Yearly Trek: Grandma and Grandpa's Family Farm

Arizona woman recalls road trips to her grandma and grandpa's family farm in Missouri during the Dust Bowl


| Good Old Days



The yearly trek to Grandpa's family farm in Missouri from the Colorado dust bowl plains in the late 1920s and early '30s was always something for me to look forward to. It was a straight-line journey through the state of Kansas, where the grasshoppers would land on the car's hood emblem and I would want my dad to go faster and get ahead of them-I can still hear him laugh! There was no air conditioner in the car, but I do remember stopping and getting drinks of water at windmills along the way. We all drank from the long-handled dipper that was attached to the windmill's frame-I don't remember my mother ever worrying about us getting any disease by drinking from the public dipper. There weren't any rest stops or bathrooms either.

Grandpa's barking dog announced our arrival. Grandpa would amble out and ask my dad how much he paid for his new car before we ever got out. I don't remember Grandmother coming out; she was always standing with open arms inside the kitchen.

She was short and fat, always wearing a long dress, her hair pulled up in a knot and standing firm in her lady "somebody" shoes. Her face was creased with wrinkles, her hands worn by many years of hard work, but as she pressed you to her bosom you only felt love and comfort and contentment.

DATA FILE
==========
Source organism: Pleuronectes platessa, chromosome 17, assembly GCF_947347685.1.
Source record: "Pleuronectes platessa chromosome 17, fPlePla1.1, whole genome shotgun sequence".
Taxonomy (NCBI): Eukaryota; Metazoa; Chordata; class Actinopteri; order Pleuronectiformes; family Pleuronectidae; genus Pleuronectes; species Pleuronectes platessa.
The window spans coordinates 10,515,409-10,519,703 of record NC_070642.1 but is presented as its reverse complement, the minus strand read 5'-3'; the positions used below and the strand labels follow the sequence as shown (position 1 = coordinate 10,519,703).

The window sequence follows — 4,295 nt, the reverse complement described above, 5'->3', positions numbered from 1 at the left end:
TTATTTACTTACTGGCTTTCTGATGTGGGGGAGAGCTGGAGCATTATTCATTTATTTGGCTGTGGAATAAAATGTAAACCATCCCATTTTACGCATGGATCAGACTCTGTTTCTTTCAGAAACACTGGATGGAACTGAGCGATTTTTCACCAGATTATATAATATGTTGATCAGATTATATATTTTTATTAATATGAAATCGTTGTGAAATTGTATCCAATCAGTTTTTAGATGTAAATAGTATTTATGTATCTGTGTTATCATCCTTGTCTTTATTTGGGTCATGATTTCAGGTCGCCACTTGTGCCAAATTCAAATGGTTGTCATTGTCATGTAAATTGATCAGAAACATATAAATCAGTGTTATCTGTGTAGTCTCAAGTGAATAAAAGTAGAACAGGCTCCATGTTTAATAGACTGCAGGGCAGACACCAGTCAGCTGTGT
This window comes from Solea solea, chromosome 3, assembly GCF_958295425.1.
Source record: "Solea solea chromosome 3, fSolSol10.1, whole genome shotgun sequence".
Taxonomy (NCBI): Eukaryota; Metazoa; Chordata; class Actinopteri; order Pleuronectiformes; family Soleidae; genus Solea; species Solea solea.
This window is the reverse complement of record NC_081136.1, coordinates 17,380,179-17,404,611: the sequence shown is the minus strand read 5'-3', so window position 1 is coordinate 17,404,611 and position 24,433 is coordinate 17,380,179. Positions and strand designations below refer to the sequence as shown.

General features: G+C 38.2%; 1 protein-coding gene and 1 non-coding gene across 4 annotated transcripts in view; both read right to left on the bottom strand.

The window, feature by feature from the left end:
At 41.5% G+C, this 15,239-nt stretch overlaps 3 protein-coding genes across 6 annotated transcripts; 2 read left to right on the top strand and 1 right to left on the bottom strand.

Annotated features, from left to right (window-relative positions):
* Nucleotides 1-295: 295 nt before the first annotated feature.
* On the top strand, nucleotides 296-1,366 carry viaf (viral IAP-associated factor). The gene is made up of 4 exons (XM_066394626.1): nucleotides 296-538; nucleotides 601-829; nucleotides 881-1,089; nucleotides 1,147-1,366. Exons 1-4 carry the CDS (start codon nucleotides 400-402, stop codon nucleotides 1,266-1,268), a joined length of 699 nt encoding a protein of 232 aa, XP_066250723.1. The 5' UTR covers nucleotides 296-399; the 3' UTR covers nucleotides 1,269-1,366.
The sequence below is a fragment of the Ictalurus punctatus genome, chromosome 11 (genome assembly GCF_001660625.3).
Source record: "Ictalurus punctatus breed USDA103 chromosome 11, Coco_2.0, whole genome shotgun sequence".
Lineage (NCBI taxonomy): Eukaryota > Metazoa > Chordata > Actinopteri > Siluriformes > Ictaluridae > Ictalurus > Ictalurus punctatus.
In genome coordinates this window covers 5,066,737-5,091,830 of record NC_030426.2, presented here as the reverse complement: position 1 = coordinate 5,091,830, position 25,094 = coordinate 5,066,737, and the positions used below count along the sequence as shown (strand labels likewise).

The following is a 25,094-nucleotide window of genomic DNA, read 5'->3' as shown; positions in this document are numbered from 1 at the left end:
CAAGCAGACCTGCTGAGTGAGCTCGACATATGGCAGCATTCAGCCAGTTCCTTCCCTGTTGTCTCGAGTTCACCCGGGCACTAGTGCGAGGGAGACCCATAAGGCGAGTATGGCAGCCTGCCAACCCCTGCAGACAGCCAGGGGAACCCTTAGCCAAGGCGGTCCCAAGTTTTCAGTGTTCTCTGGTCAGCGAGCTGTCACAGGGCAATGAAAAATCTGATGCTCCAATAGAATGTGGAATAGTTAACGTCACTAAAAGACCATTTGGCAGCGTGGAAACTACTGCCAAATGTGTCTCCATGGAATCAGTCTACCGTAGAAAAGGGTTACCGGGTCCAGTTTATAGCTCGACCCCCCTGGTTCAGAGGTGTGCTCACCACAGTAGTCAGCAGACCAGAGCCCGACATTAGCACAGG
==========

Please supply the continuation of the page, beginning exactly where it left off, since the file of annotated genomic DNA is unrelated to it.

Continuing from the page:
The old black cookstove had the coffeepot on, and the massive buffet held Grandpa's cookies and bread. Daddy used to get Mother to wash the inside of the coffeepot really good as he said the coffee was so strong (they never threw out the grounds-just added more along with some eggshells), and Grandpa would swear up and down that the coffee wasn't fit to drink.

I really don't remember what we had to eat while we were there. I do remember when Grandpa would lather the old white oleo (before it had the yellow capsule you mixed in) on a piece of bread about an inch thick-it made me think of someone plastering a house. The spoon holder with the grape design that sat on the table graces my table now.

West of the farm a tiny little brook ran through a grove of persimmon trees. We played in the grass and the little pebbles in the brook while the many birds serenaded my brother and me. We built boats out of leaves and scraps of tree bark and played many make-believe games. What a contrast that little grove of trees, the singing brook and the grass were to where we lived in Colorado. Sixty years later I went looking for that oasis. It was no longer there-and neither were my grandparents.





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